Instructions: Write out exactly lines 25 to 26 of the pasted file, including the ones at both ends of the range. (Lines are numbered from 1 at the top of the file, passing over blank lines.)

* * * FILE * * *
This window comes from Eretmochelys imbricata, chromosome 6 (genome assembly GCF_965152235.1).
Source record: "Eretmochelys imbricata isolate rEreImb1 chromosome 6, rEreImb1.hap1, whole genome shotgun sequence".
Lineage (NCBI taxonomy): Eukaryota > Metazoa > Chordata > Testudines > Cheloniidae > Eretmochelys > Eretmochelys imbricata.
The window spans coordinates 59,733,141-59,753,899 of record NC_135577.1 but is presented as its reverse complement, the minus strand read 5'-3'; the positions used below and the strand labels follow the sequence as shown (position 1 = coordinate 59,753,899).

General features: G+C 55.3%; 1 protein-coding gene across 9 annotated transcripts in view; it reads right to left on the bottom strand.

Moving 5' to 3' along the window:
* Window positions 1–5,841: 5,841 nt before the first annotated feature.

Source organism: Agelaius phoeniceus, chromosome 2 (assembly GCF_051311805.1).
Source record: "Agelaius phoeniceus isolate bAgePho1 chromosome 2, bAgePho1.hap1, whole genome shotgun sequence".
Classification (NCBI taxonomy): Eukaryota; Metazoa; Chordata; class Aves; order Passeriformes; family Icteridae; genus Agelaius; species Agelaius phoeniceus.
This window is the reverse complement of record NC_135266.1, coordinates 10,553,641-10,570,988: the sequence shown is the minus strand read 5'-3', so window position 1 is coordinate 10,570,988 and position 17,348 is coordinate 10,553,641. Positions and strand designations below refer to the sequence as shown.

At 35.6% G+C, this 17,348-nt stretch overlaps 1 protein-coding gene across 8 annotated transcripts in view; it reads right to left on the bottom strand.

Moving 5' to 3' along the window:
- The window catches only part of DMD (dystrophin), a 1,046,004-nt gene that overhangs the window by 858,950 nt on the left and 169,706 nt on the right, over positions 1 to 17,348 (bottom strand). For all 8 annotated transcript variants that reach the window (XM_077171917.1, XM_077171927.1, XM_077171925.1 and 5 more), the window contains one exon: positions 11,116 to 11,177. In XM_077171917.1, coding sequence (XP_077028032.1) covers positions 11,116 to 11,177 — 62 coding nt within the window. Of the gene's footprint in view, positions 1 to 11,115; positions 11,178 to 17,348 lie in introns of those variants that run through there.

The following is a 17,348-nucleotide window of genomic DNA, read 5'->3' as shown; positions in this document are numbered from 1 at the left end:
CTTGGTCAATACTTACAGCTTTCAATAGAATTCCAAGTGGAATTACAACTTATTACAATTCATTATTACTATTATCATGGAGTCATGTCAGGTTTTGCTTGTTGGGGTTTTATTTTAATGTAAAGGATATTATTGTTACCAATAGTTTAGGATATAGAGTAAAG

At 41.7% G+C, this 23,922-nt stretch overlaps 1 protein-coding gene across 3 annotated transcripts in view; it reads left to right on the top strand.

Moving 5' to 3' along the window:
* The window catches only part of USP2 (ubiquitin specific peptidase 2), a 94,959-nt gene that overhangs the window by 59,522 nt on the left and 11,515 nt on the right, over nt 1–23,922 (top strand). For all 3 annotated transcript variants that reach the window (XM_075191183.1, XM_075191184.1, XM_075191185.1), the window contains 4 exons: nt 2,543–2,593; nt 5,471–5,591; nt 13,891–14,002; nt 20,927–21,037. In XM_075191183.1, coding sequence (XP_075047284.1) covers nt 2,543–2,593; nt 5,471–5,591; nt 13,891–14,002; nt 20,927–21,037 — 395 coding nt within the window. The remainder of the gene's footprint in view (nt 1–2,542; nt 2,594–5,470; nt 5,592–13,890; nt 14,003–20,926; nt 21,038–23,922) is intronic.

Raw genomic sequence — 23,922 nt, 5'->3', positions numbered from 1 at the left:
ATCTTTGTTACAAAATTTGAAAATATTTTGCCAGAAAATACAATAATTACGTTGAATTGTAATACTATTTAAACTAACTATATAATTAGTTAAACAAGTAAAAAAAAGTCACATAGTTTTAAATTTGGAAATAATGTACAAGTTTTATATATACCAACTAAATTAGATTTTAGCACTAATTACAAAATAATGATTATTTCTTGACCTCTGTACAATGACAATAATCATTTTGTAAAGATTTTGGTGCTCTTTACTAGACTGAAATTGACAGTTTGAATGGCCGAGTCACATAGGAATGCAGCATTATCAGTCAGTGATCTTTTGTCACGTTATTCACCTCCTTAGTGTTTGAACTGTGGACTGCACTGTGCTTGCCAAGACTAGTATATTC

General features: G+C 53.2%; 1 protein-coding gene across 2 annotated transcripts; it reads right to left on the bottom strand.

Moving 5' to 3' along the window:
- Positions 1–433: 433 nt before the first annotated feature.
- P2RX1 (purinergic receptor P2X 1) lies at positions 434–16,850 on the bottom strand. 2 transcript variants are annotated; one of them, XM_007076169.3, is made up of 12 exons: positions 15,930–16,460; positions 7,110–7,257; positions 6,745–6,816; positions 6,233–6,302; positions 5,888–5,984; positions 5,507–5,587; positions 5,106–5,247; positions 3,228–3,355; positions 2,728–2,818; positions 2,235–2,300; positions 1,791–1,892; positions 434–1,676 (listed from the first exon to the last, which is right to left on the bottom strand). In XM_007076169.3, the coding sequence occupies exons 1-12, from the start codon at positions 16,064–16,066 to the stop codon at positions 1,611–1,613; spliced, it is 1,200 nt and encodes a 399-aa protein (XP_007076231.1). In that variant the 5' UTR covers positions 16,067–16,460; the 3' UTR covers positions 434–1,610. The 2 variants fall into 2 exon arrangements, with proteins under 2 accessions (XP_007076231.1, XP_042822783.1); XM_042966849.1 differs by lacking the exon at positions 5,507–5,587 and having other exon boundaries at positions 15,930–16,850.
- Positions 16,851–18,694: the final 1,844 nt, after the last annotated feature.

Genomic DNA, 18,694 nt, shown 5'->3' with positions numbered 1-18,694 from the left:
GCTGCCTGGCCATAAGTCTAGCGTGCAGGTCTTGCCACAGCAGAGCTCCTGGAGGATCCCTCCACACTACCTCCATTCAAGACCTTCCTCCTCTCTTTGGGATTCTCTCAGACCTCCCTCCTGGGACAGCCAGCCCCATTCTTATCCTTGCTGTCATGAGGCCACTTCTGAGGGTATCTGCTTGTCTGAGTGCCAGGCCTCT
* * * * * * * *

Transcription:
- P2RX1 (purinergic receptor P2X 1) lies at positions 434–16,850 on the bottom strand. 2 transcript variants are annotated; one of them, XM_007076169.3, is made up of 12 exons: positions 15,930–16,460; positions 7,110–7,257; positions 6,745–6,816; positions 6,233–6,302; positions 5,888–5,984; positions 5,507–5,587; positions 5,106–5,247; positions 3,228–3,355; positions 2,728–2,818; positions 2,235–2,300; positions 1,791–1,892; positions 434–1,676 (listed from the first exon to the last, which is right to left on the bottom strand). In XM_007076169.3, the coding sequence occupies exons 1-12, from the start codon at positions 16,064–16,066 to the stop codon at positions 1,611–1,613; spliced, it is 1,200 nt and encodes a 399-aa protein (XP_007076231.1). In that variant the 5' UTR covers positions 16,067–16,460; the 3' UTR covers positions 434–1,610. The 2 variants fall into 2 exon arrangements, with proteins under 2 accessions (XP_007076231.1, XP_042822783.1); XM_042966849.1 differs by lacking the exon at positions 5,507–5,587 and having other exon boundaries at positions 15,930–16,850.
- Positions 16,851–18,694: the final 1,844 nt, after the last annotated feature.